Our firm has expanded by two, with Reginald Leones (Sydney) and Rory Anderson (Melbourne) recently becoming our newest registered Patent Attorneys.
Rory Anderson, BE(Hons), PhD(Chem Eng), MIP Law, joined the firm in 2010 after a career which included working as an environmental engineer in the field of water and waste water treatment, followed by taking the opportunity to do a PhD at Melbourne University in the area of nanoparticle synthesis. It was with this last piece of work that his career as an engineer intersected with the world of patents – the research led to two patents for the company that funded the work providing the opportunity for Rory to be involved from end to end in the development process.
Reginald Leones, BSc(Hons), LLB(Hons), MIP has qualifications in Innovation Management. He joined Freehills Patent Attorneys in 2011, and his practice focuses on the areas of medical technologies, mechanical devices, analytical instrumentation, consumer products and design, including software/graphical user interfaces (GUI). Before joining the firm, his career included experience working in Freehills legal practice teams including IP litigation, structured and asset financing (particularly aircraft financing), and a period with an in-house legal team responsible for copyright licensing for Creative Commons, a not-for-profit organisation in San Francisco. His work with our firm has included assisting with opposition proceedings and complex patent litigation.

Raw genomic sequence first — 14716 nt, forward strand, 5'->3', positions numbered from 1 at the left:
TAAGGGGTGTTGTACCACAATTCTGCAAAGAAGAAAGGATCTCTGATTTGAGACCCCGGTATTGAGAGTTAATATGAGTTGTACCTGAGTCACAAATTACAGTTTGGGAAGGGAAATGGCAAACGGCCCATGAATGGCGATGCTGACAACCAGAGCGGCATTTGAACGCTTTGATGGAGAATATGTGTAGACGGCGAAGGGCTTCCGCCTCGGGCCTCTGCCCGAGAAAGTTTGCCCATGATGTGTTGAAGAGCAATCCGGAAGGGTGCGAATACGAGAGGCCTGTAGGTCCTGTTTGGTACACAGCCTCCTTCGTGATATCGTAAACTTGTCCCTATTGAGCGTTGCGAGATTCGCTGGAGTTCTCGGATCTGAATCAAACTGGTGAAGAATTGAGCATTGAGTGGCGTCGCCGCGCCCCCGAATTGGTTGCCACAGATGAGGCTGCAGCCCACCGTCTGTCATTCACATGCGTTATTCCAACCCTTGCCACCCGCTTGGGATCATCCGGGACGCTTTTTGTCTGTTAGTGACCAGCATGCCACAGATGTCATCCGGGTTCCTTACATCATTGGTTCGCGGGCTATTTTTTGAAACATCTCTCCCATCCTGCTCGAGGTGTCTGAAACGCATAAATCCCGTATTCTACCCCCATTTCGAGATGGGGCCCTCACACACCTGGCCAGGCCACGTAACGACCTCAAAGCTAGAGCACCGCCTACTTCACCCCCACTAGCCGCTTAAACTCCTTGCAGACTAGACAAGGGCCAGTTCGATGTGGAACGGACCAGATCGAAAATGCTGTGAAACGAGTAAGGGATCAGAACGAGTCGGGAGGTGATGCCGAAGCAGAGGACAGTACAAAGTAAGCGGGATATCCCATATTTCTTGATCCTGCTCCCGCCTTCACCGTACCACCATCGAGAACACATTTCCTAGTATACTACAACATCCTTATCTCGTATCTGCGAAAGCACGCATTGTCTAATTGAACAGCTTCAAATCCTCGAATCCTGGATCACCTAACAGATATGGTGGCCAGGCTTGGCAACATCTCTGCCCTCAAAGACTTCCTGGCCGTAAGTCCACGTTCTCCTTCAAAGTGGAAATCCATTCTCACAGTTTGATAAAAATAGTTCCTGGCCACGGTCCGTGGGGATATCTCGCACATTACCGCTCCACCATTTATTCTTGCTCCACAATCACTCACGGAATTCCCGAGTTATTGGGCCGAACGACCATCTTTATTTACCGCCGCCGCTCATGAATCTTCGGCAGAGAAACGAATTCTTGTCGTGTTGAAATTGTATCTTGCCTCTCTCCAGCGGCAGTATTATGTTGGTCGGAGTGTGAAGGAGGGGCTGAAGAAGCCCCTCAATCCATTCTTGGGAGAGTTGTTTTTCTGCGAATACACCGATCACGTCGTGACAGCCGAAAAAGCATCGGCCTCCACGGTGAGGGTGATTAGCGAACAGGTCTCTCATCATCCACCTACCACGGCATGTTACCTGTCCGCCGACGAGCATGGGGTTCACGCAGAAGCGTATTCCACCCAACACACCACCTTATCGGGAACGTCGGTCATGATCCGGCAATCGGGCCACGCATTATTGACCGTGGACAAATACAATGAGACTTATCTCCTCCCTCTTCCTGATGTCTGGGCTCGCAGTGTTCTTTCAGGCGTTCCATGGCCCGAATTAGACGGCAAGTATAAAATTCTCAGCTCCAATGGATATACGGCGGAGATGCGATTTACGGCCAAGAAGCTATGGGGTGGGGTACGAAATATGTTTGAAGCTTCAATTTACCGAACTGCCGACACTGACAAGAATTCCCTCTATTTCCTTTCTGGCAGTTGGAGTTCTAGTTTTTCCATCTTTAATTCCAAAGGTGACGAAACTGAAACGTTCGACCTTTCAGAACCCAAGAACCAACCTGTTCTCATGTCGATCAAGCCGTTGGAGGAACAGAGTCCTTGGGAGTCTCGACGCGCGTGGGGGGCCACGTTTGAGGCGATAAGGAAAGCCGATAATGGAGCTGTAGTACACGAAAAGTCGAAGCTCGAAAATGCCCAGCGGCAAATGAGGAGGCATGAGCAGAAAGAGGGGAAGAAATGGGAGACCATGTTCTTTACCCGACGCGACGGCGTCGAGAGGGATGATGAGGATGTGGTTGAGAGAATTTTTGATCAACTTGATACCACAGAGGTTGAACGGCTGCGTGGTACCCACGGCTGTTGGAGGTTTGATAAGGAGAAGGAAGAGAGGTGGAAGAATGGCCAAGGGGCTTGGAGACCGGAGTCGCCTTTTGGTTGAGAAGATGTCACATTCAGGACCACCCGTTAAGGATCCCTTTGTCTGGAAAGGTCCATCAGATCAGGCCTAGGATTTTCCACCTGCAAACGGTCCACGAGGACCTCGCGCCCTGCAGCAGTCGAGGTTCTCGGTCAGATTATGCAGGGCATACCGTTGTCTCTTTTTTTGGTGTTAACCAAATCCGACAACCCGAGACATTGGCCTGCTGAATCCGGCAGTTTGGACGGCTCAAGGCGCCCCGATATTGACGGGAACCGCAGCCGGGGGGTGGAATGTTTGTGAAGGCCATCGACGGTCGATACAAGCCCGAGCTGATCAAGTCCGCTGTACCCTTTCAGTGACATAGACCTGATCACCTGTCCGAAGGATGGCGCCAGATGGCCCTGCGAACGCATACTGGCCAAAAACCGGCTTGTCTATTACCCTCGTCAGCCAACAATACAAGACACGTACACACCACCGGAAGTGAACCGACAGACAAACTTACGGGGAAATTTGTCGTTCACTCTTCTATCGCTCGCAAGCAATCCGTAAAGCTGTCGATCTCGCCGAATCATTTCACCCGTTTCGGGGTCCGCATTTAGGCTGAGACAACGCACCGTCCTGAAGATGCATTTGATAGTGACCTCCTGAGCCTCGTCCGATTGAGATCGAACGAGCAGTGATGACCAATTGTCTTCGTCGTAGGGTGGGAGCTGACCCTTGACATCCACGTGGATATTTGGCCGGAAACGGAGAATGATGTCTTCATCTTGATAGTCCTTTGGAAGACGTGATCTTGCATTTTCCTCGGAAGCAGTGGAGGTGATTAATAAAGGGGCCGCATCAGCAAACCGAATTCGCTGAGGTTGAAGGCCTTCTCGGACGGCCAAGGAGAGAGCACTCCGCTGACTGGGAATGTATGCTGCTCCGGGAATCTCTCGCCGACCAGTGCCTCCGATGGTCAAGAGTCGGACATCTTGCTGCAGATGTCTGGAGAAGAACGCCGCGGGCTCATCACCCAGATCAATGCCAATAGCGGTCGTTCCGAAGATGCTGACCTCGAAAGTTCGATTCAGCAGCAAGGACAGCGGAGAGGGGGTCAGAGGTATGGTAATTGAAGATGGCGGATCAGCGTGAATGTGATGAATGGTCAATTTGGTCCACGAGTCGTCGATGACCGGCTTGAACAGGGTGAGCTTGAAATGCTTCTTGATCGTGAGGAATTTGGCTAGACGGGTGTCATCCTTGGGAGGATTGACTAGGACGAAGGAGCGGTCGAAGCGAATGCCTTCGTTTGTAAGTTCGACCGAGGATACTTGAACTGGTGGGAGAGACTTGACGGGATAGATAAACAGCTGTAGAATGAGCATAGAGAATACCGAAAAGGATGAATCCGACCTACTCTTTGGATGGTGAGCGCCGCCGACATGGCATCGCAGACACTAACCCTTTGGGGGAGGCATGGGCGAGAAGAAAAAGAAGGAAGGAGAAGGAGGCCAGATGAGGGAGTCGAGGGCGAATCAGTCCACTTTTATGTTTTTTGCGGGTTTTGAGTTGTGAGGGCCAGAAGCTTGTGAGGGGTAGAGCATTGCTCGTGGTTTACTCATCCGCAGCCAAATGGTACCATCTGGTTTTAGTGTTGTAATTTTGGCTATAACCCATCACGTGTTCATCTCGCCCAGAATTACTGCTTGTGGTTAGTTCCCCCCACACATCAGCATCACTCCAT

Rory’s research project investigated how to produce highly concentrated nanoparticle dispersions in water. Funded by ICI (now AkzoNobel), the aim was to find a way of producing highly concentrated metal nanoparticle solution which could be used, for example in ink-jet printing of electrical circuits. The end result was the development of a stabiliser that yielded very high concentrations of nanoparticles, the two patents and three articles in peer reviewed scientific journals.
“During the course of my research I had exposure to the patent process and found this aspect to be pretty interesting,” said Rory. Discussions with the European patent attorney drafting the applications prompted him to seriously consider a career switch.
In his engineering career Rory worked at New Zealand’s largest waste water treatment plant and for a global engineering firm based in Auckland where he applied his expertise in design projects for potable water, storm water and waste water systems. His areas of expertise span these areas as well as chemical and materials engineering. His practice areas include industrial chemistry, mining and resources (with a focus on mineral processing), environmental remediation, and agrochemicals.
Reg became interested in IP at university because it combined his interest in science and technical disciplines and the law. His interest grew as an exchange student at the University of California, Hastings College of Law where he studied subjects on US patent law and US patent litigation.
“It’s an area that combines my interest in science and law. I’m also excited by having a role in commercialising research and innovation, and working with a range of clients with different technologies,” Reg explained.
His qualifications and experience have given Reg a well-rounded understanding of clients’ commercial requirements – Reg understand business principles and planning, the sales and marketing process, government regulation, funding channels, management and commercialisation of scientific research.